Getting it right: Benedict Cumberbatch as Doctor Stephen Strange. Picture: SUPPLIED
Getting it right: Benedict Cumberbatch as Doctor Stephen Strange. Picture: SUPPLIED

The money-powered scramble for every superhero studio to outdo its competitors in budget and effects seemed to have hit a wall. Yet here Marvel Studios churns forth a stunning, death-metal parable of good’s attraction to evil — with a startlingly professional cast and even silences in which sub-tales unwind. Like a Terminator, it’s likely to crush any opposition.

Recent films such as Interstellar and The Martian have almost primly asserted their scientific credentials. To thrust viewers into virtual unreality, Dr Strange throws in such quantum phantasmagoria as multiverses, wormholes, time loops, and overmuch E = mc².

Yet such quasi-realistic hallucinatory swerves are as nothing to the supernatural pastiche into which the improbably weird narrative is permitted to curdle. We might almost be back in the dumb-old-days of Fu Manchu and the wily Oriental criminal.

Culturally correct

However: it’s 2016 and the film-makers are very conscious of not committing cultural or other offences. So Strange’s quest (and Benedict Cumberbatch gets his sneers just right) to the Mystic East means his primary foe, the Ancient One (Tilda Swinton), is female, bald and as defiantly immortal and sexy as a creature from Freud’s steaming, immoral, primeval mind: the Id. Alas, Strange’s assistant (Rachel McAdams) is a wisp.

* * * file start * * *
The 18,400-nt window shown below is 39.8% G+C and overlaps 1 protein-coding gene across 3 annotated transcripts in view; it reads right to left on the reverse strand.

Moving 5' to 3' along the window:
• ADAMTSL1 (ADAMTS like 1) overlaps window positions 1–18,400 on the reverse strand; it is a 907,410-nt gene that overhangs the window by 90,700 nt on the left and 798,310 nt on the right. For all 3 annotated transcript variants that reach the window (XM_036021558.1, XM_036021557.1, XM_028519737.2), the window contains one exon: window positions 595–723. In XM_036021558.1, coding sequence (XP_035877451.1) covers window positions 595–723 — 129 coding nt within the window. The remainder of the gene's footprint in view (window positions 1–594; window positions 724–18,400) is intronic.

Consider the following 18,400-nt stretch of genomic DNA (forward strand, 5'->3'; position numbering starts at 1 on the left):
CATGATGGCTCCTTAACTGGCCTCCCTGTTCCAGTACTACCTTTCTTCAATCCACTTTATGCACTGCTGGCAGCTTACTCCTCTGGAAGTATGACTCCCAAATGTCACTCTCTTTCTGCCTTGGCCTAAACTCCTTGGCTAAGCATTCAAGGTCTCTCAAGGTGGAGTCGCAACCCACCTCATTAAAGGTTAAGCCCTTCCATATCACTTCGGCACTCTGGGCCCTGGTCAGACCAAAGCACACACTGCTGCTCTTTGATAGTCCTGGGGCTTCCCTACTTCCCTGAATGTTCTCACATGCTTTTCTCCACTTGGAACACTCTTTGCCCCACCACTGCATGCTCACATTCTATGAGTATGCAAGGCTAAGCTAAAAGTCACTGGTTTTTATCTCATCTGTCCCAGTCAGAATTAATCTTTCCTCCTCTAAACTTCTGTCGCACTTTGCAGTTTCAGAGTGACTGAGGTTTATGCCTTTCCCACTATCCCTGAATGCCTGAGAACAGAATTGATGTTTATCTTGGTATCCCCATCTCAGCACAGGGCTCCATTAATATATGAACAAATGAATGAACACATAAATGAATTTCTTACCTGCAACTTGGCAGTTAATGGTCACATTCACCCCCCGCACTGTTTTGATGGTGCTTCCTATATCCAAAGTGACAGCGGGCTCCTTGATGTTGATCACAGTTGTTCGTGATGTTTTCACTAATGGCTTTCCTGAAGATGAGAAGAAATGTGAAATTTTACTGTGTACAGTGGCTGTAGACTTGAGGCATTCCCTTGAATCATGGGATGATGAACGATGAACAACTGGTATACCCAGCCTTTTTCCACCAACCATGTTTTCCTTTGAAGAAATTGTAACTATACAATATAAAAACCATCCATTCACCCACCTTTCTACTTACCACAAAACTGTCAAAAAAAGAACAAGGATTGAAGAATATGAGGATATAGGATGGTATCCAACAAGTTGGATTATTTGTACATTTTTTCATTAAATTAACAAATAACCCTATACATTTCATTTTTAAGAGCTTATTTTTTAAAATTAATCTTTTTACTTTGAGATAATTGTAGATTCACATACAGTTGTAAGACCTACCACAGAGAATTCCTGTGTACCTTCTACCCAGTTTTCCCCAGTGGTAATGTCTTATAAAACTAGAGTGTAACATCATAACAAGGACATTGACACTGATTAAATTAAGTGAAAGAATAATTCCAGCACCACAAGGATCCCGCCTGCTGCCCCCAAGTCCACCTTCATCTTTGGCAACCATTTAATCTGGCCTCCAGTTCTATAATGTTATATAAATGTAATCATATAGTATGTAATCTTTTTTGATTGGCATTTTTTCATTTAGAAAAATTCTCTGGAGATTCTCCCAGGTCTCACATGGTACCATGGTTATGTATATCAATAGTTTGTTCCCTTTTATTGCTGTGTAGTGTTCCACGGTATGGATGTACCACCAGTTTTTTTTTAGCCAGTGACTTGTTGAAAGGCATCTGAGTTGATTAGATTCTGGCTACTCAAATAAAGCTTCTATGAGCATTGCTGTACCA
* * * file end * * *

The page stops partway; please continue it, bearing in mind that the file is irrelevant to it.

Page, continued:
The essential fact about Strange is that, a world-famous surgeon, he has lost the use of both hands in an accident. Then, hearing of a man whose shattered form was somehow healed by alternative methods, he follows the trail through the West across to China.

Once in this retrograde dreamworld of fantastic shape-shifting and distorted parallelograms of crazed logic, he insidiously discovers its secrets through Swinton’s records, a doubting assistant (Chiwetel Ejiofor) and librarian (Benedict Wong); and has to face both moral and physical choices embodied in Mads Mikkelsen.

Sequels (one with Thor) are promised in the final credits.

To irrevocably bend minds, Marvel has taken an idea from 2010’s Inception – the integration by Christopher Nolan of dreamscapes into realism. Here cities crawl into the sky, different eras collide. Big Cinema is beginning to channel lunacy.

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